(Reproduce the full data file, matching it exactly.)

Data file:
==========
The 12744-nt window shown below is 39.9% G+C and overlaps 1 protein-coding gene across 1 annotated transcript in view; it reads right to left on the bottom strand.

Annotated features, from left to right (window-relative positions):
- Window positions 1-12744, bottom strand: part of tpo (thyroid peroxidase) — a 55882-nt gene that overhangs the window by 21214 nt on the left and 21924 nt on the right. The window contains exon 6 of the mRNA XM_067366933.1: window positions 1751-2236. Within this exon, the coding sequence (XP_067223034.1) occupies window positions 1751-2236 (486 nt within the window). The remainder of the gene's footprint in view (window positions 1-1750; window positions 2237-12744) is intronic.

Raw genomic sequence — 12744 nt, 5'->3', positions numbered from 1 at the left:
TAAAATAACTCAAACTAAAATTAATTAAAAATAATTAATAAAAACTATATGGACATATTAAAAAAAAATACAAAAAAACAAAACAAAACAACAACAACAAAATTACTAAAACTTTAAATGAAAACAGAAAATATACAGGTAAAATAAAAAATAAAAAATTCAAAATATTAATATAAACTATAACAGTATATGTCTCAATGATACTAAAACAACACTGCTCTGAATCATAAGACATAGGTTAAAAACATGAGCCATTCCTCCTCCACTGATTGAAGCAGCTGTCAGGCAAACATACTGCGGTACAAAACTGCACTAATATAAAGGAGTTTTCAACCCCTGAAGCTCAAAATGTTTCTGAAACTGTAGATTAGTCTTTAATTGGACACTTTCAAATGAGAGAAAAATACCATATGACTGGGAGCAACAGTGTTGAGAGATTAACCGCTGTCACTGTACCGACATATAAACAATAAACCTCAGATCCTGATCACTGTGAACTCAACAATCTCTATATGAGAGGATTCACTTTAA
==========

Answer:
The 12744-nt window shown below is 39.9% G+C and overlaps 1 protein-coding gene across 1 annotated transcript in view; it reads right to left on the bottom strand.

Annotated features, from left to right (window-relative positions):
- Window positions 1-12744, bottom strand: part of tpo (thyroid peroxidase) — a 55882-nt gene that overhangs the window by 21214 nt on the left and 21924 nt on the right. The window contains exon 6 of the mRNA XM_067366933.1: window positions 1751-2236. Within this exon, the coding sequence (XP_067223034.1) occupies window positions 1751-2236 (486 nt within the window). The remainder of the gene's footprint in view (window positions 1-1750; window positions 2237-12744) is intronic.

Raw genomic sequence — 12744 nt, 5'->3', positions numbered from 1 at the left:
TAAAATAACTCAAACTAAAATTAATTAAAAATAATTAATAAAAACTATATGGACATATTAAAAAAAAATACAAAAAAACAAAACAAAACAACAACAACAAAATTACTAAAACTTTAAATGAAAACAGAAAATATACAGGTAAAATAAAAAATAAAAAATTCAAAATATTAATATAAACTATAACAGTATATGTCTCAATGATACTAAAACAACACTGCTCTGAATCATAAGACATAGGTTAAAAACATGAGCCATTCCTCCTCCACTGATTGAAGCAGCTGTCAGGCAAACATACTGCGGTACAAAACTGCACTAATATAAAGGAGTTTTCAACCCCTGAAGCTCAAAATGTTTCTGAAACTGTAGATTAGTCTTTAATTGGACACTTTCAAATGAGAGAAAAATACCATATGACTGGGAGCAACAGTGTTGAGAGATTAACCGCTGTCACTGTACCGACATATAAACAATAAACCTCAGATCCTGATCACTGTGAACTCAACAATCTCTATATGAGAGGATTCACTTTAA